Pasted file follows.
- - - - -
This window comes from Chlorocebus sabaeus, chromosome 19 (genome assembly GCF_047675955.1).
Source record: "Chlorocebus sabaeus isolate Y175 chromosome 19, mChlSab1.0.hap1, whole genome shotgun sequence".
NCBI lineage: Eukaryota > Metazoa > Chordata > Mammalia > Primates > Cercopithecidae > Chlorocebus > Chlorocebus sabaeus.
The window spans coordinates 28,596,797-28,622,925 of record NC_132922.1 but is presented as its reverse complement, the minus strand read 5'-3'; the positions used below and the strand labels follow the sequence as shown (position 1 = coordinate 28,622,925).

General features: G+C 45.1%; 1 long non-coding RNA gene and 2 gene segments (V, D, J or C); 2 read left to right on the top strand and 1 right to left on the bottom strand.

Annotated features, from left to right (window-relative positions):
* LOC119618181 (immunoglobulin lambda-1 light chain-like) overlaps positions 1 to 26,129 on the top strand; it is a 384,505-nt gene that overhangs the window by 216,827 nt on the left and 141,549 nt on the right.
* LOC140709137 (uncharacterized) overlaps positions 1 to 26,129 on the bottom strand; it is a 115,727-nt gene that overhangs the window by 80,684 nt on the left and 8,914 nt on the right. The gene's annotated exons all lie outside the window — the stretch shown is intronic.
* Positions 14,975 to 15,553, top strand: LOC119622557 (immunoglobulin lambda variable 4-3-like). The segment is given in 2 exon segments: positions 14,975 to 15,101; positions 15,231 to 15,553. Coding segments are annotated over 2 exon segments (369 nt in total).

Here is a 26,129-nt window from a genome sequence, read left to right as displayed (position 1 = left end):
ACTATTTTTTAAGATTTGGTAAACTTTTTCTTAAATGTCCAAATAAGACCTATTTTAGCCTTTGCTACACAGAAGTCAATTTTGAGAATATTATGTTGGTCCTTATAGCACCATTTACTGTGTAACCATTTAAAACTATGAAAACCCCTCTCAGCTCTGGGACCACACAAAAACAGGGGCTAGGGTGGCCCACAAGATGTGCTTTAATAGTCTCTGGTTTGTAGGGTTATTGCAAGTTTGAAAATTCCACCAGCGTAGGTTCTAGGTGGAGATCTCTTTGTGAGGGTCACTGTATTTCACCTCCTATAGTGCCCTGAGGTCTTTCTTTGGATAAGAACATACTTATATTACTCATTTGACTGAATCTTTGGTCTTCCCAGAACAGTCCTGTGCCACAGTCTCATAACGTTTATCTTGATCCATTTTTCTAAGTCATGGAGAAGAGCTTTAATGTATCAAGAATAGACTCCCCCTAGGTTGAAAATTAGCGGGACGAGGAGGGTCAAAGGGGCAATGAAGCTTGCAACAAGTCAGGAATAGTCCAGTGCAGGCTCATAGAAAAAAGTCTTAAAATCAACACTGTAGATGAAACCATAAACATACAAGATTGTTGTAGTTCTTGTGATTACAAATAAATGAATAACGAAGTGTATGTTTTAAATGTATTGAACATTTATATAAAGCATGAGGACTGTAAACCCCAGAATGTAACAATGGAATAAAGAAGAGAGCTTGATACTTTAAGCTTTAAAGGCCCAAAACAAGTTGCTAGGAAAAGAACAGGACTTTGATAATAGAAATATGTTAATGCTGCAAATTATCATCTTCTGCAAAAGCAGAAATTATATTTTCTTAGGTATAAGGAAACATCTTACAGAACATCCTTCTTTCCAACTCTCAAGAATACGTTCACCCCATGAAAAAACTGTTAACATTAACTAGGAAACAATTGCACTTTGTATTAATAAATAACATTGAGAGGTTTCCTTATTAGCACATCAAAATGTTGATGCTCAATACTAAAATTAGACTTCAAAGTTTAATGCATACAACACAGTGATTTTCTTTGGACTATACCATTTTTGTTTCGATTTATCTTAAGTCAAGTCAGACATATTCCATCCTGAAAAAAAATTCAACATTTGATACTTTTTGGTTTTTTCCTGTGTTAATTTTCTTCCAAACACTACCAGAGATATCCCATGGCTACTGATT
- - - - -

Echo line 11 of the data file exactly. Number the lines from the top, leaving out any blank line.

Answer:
ACTATTTTTTAAGATTTGGTAAACTTTTTCTTAAATGTCCAAATAAGACCTATTTTAGCCTTTGCTACACAGAAGTCAATTTTGAGAATATTATGTTGGTCCTTATAGCACCATTTACTGTGTAACCATTTAAAACTATGAAAACCCCTCTCAGCTCTGGGACCACACAAAAACAGGGGCTAGGGTGGCCCACAAGATGTGCTTTAATAGTCTCTGGTTTGTAGGGTTATTGCAAGTTTGAAAATTCCACCAGCGTAGGTTCTAGGTGGAGATCTCTTTGTGAGGGTCACTGTATTTCACCTCCTATAGTGCCCTGAGGTCTTTCTTTGGATAAGAACATACTTATATTACTCATTTGACTGAATCTTTGGTCTTCCCAGAACAGTCCTGTGCCACAGTCTCATAACGTTTATCTTGATCCATTTTTCTAAGTCATGGAGAAGAGCTTTAATGTATCAAGAATAGACTCCCCCTAGGTTGAAAATTAGCGGGACGAGGAGGGTCAAAGGGGCAATGAAGCTTGCAACAAGTCAGGAATAGTCCAGTGCAGGCTCATAGAAAAAAGTCTTAAAATCAACACTGTAGATGAAACCATAAACATACAAGATTGTTGTAGTTCTTGTGATTACAAATAAATGAATAACGAAGTGTATGTTTTAAATGTATTGAACATTTATATAAAGCATGAGGACTGTAAACCCCAGAATGTAACAATGGAATAAAGAAGAGAGCTTGATACTTTAAGCTTTAAAGGCCCAAAACAAGTTGCTAGGAAAAGAACAGGACTTTGATAATAGAAATATGTTAATGCTGCAAATTATCATCTTCTGCAAAAGCAGAAATTATATTTTCTTAGGTATAAGGAAACATCTTACAGAACATCCTTCTTTCCAACTCTCAAGAATACGTTCACCCCATGAAAAAACTGTTAACATTAACTAGGAAACAATTGCACTTTGTATTAATAAATAACATTGAGAGGTTTCCTTATTAGCACATCAAAATGTTGATGCTCAATACTAAAATTAGACTTCAAAGTTTAATGCATACAACACAGTGATTTTCTTTGGACTATACCATTTTTGTTTCGATTTATCTTAAGTCAAGTCAGACATATTCCATCCTGAAAAAAAATTCAACATTTGATACTTTTTGGTTTTTTCCTGTGTTAATTTTCTTCCAAACACTACCAGAGATATCCCATGGCTACTGATT